There is a comic I’ve seen many times floating around the Internet and I’m sure some of you have seen this comic as well. The intended message of this comic is that mental illnesses, such as depression, are not something the sufferer has any more control over than physical ailments and so should not be stigmatized the way they are in our society. This is a great message and one that I feel should be more widespread; I know many people who need help often refuse to get it primarily because of the way society looks down on mental health professionals and the people who seek their help. However, I disagree with several of the individual points the comic makes.
I remember when I was in the deepest parts of my depression, I had most of these things said to me many times and it made me angry. However, that anger actually helped to motivate me to get better and I find myself saying many of the same things to my depressed friends now. Some of the items ironically labeled “helpful advice,” are genuinely techniques that you can use to combat depression.
Of course, you can’t just stop having depression any more than you can just stop having the flu. And if medication is the only way you can cope with your illness, then you need medication to survive and there should be no shame in that. Anti-depressants are not strong enough to change who you are, they just allow you to be a happy version of that person when the chemicals naturally present in your body do not. I’m sure the same is true for medications used to treat other mental illnesses, but I have no personal experience with them. It is unfortunate that society at large doesn’t understand that these chemicals only have the power to change who you are in the movies because many people who need help refuse to get help, even of the non-chemical variety, simply because they are afraid of these chemicals.
The rest of the comic, with the possible exception of the accusatory, “you’re not even trying,” panel is genuinely good advice for fighting depression. Even some people with treatable physical ailments need to hear the advice in the first panel, “you have to at least try.” Food poisoning is a ridiculous example to use on that piece of advice, but diabetes isn’t. There are diabetics out there who let the disease slowly kill them because they are too lazy or otherwise unwilling to make the dietary and lifestyle changes necessary in addition to medication to manage their condition.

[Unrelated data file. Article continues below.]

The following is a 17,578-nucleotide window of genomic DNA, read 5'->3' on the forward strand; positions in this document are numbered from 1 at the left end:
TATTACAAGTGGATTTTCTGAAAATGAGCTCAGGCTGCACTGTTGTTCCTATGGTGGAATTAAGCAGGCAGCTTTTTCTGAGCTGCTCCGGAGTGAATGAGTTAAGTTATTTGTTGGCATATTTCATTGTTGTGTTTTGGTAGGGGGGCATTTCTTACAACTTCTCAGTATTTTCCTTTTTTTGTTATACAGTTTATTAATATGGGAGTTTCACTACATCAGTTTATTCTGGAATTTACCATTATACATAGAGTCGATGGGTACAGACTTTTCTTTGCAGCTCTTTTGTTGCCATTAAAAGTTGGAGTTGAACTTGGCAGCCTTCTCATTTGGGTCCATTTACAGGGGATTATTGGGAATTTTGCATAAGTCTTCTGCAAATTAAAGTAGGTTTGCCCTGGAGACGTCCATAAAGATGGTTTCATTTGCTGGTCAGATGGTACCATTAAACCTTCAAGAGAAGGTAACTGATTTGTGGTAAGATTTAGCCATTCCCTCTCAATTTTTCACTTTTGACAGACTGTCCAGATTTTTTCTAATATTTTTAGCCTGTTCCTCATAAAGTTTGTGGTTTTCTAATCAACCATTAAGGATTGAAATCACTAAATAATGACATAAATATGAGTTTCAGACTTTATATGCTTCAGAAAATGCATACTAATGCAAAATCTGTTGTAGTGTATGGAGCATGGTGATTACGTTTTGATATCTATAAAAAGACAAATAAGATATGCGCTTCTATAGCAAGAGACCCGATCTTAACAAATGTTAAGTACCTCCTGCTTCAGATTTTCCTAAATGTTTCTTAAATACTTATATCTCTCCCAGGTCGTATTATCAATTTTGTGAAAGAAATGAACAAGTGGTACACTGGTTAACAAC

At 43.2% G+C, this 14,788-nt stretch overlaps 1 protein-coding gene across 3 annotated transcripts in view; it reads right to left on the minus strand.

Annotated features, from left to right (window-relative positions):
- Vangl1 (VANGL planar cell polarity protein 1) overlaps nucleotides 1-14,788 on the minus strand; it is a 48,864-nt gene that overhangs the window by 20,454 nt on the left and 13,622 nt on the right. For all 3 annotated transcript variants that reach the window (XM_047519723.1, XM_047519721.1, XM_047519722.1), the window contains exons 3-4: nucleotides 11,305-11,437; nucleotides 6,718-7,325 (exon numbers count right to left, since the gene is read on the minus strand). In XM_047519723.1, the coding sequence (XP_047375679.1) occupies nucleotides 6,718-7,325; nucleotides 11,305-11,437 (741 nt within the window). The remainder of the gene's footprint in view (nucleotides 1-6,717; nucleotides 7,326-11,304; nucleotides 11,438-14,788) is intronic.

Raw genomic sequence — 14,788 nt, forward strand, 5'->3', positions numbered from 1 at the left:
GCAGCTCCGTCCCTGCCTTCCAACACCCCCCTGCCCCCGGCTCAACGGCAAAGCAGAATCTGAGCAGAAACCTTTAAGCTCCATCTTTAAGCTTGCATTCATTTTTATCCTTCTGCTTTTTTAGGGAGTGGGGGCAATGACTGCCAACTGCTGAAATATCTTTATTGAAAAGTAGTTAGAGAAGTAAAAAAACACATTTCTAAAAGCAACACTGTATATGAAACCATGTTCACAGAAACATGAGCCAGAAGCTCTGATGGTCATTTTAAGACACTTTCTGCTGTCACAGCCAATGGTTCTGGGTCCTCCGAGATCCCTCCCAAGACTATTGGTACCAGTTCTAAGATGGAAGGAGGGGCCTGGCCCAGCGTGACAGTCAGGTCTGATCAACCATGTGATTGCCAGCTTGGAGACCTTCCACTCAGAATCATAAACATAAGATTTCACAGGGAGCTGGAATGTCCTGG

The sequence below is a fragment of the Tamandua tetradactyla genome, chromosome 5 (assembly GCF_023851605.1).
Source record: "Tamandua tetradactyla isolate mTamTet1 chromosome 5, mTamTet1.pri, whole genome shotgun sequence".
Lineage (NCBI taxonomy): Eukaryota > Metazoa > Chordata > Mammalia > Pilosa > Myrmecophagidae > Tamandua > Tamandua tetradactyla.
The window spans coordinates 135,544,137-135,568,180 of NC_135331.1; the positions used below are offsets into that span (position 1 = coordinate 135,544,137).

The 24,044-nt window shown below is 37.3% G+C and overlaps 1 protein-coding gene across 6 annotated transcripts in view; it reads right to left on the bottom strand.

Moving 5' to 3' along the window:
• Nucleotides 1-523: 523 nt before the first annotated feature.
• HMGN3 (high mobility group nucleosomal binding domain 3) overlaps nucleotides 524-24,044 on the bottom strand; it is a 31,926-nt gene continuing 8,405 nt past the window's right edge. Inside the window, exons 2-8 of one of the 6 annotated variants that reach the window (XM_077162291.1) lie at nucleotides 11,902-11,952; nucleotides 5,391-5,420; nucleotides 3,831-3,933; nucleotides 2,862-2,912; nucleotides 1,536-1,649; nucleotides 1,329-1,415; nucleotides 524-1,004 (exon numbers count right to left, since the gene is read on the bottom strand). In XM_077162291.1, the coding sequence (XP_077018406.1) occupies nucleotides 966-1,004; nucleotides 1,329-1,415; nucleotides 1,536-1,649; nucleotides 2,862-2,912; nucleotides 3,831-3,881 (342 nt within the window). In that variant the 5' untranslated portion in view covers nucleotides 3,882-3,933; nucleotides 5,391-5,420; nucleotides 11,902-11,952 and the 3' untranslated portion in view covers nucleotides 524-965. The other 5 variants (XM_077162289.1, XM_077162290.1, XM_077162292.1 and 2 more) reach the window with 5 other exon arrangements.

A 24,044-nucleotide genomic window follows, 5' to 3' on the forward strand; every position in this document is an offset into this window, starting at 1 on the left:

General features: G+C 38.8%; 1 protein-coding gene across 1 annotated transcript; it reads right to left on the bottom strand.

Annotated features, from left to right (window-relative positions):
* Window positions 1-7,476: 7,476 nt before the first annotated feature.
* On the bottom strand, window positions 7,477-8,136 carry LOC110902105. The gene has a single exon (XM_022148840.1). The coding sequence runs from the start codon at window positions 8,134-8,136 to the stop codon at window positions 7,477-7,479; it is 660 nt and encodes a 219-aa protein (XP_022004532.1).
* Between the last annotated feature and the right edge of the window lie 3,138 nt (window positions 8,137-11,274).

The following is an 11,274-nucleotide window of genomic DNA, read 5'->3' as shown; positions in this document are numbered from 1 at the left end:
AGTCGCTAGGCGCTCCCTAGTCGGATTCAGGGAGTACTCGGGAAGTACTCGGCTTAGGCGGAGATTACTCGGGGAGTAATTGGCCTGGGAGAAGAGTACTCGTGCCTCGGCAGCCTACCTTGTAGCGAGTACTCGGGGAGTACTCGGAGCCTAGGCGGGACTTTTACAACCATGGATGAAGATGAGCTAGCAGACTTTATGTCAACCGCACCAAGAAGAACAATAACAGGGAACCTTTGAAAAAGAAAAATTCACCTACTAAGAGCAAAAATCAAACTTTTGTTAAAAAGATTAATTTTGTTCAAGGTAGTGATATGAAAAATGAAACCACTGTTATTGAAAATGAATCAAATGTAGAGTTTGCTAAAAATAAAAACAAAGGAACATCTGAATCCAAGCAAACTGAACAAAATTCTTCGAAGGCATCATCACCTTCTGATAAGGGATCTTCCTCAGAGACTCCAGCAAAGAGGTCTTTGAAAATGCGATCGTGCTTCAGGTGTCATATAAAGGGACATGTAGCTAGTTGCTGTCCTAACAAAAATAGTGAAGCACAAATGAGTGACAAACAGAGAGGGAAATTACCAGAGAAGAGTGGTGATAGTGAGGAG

The same is true for mental illness; if you don’t try to get better you won’t get better. No one can make you better but you. I know that sometimes anti-depressants stop working and need to be changed or adjusted and sometimes the suffer is unable to make the needed appointments to correct the problem, so someone close to them has to do it for them, but the only way that method works is if the sufferer themselves tried to get better at some point in the past. You might relapse and then others can help you, but only if you helped yourself first.
Changing your frame of mind by forcing yourself to find one good thing in every bad situation is one way you can help yourself. And the more you do it, the easier it is. Unfortunately, the same is true for staying in bed when you have depression. When I was at my worst, one day I couldn’t think of anything to do, so I did nothing. Then one day of lying in bed staring at the ceiling turned into two. Two days turned into a week. A week turned into a month. The more I gave into the urge to do nothing, the easier it was to do nothing and the harder it was to not do nothing. And as the final panel says, lying in bed does not help with depression and you do need to do something else. Even now that I’m “recovered,” I have felt the urge to crawl back into bed and stay there once or twice, but I refuse to let myself give in to that urge because I know that one day is all it would take to let me slide right back down into that dark place.
I think the real problem with the helpful advice is that the people who give it often fail to acknowledge that what they’re telling you to do isn’t easy. It’s not easy. Learning to stay out of bed and be more positive is one of the hardest things I’ve ever done, but it can be done and it needed to be done so that I could recover.